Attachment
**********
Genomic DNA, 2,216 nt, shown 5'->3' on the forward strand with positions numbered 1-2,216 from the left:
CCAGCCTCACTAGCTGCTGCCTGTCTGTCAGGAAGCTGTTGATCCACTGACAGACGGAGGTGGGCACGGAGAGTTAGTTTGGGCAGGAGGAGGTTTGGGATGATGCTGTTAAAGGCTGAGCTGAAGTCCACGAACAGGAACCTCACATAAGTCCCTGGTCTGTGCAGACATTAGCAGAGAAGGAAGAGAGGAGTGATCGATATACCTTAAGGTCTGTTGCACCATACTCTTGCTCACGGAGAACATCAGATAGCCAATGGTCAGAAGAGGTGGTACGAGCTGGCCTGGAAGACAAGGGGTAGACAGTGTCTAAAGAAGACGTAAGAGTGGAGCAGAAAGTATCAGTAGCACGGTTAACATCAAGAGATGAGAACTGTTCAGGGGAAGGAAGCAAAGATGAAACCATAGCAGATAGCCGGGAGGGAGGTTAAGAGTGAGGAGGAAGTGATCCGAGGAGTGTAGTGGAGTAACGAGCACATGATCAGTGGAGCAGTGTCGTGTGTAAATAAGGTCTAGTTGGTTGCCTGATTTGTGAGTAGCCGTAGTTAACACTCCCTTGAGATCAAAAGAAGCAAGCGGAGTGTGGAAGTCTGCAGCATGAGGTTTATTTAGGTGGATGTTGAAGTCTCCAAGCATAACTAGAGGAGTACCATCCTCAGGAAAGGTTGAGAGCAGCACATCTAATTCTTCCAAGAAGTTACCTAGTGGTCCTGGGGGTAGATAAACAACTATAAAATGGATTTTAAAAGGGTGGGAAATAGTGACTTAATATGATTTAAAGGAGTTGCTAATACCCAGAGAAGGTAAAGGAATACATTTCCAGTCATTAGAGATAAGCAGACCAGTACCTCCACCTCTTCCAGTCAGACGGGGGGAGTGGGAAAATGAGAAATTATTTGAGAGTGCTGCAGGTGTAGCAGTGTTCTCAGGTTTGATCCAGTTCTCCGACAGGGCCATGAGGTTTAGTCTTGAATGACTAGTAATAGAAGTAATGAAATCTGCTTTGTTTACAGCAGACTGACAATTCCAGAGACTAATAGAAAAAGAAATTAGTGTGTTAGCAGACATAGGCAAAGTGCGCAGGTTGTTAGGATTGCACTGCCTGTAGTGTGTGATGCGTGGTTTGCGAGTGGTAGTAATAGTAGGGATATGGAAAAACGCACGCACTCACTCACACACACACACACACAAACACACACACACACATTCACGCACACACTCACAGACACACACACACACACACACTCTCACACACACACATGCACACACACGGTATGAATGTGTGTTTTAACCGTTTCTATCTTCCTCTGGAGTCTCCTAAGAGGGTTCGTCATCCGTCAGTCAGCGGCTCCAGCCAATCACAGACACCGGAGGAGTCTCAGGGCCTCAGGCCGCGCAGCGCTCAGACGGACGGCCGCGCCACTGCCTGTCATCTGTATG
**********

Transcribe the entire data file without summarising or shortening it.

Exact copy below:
Genomic DNA, 2,216 nt, shown 5'->3' on the forward strand with positions numbered 1-2,216 from the left:
CCAGCCTCACTAGCTGCTGCCTGTCTGTCAGGAAGCTGTTGATCCACTGACAGACGGAGGTGGGCACGGAGAGTTAGTTTGGGCAGGAGGAGGTTTGGGATGATGCTGTTAAAGGCTGAGCTGAAGTCCACGAACAGGAACCTCACATAAGTCCCTGGTCTGTGCAGACATTAGCAGAGAAGGAAGAGAGGAGTGATCGATATACCTTAAGGTCTGTTGCACCATACTCTTGCTCACGGAGAACATCAGATAGCCAATGGTCAGAAGAGGTGGTACGAGCTGGCCTGGAAGACAAGGGGTAGACAGTGTCTAAAGAAGACGTAAGAGTGGAGCAGAAAGTATCAGTAGCACGGTTAACATCAAGAGATGAGAACTGTTCAGGGGAAGGAAGCAAAGATGAAACCATAGCAGATAGCCGGGAGGGAGGTTAAGAGTGAGGAGGAAGTGATCCGAGGAGTGTAGTGGAGTAACGAGCACATGATCAGTGGAGCAGTGTCGTGTGTAAATAAGGTCTAGTTGGTTGCCTGATTTGTGAGTAGCCGTAGTTAACACTCCCTTGAGATCAAAAGAAGCAAGCGGAGTGTGGAAGTCTGCAGCATGAGGTTTATTTAGGTGGATGTTGAAGTCTCCAAGCATAACTAGAGGAGTACCATCCTCAGGAAAGGTTGAGAGCAGCACATCTAATTCTTCCAAGAAGTTACCTAGTGGTCCTGGGGGTAGATAAACAACTATAAAATGGATTTTAAAAGGGTGGGAAATAGTGACTTAATATGATTTAAAGGAGTTGCTAATACCCAGAGAAGGTAAAGGAATACATTTCCAGTCATTAGAGATAAGCAGACCAGTACCTCCACCTCTTCCAGTCAGACGGGGGGAGTGGGAAAATGAGAAATTATTTGAGAGTGCTGCAGGTGTAGCAGTGTTCTCAGGTTTGATCCAGTTCTCCGACAGGGCCATGAGGTTTAGTCTTGAATGACTAGTAATAGAAGTAATGAAATCTGCTTTGTTTACAGCAGACTGACAATTCCAGAGACTAATAGAAAAAGAAATTAGTGTGTTAGCAGACATAGGCAAAGTGCGCAGGTTGTTAGGATTGCACTGCCTGTAGTGTGTGATGCGTGGTTTGCGAGTGGTAGTAATAGTAGGGATATGGAAAAACGCACGCACTCACTCACACACACACACACACAAACACACACACACACATTCACGCACACACTCACAGACACACACACACACACACACTCTCACACACACACATGCACACACACGGTATGAATGTGTGTTTTAACCGTTTCTATCTTCCTCTGGAGTCTCCTAAGAGGGTTCGTCATCCGTCAGTCAGCGGCTCCAGCCAATCACAGACACCGGAGGAGTCTCAGGGCCTCAGGCCGCGCAGCGCTCAGACGGACGGCCGCGCCACTGCCTGTCATCTGTATG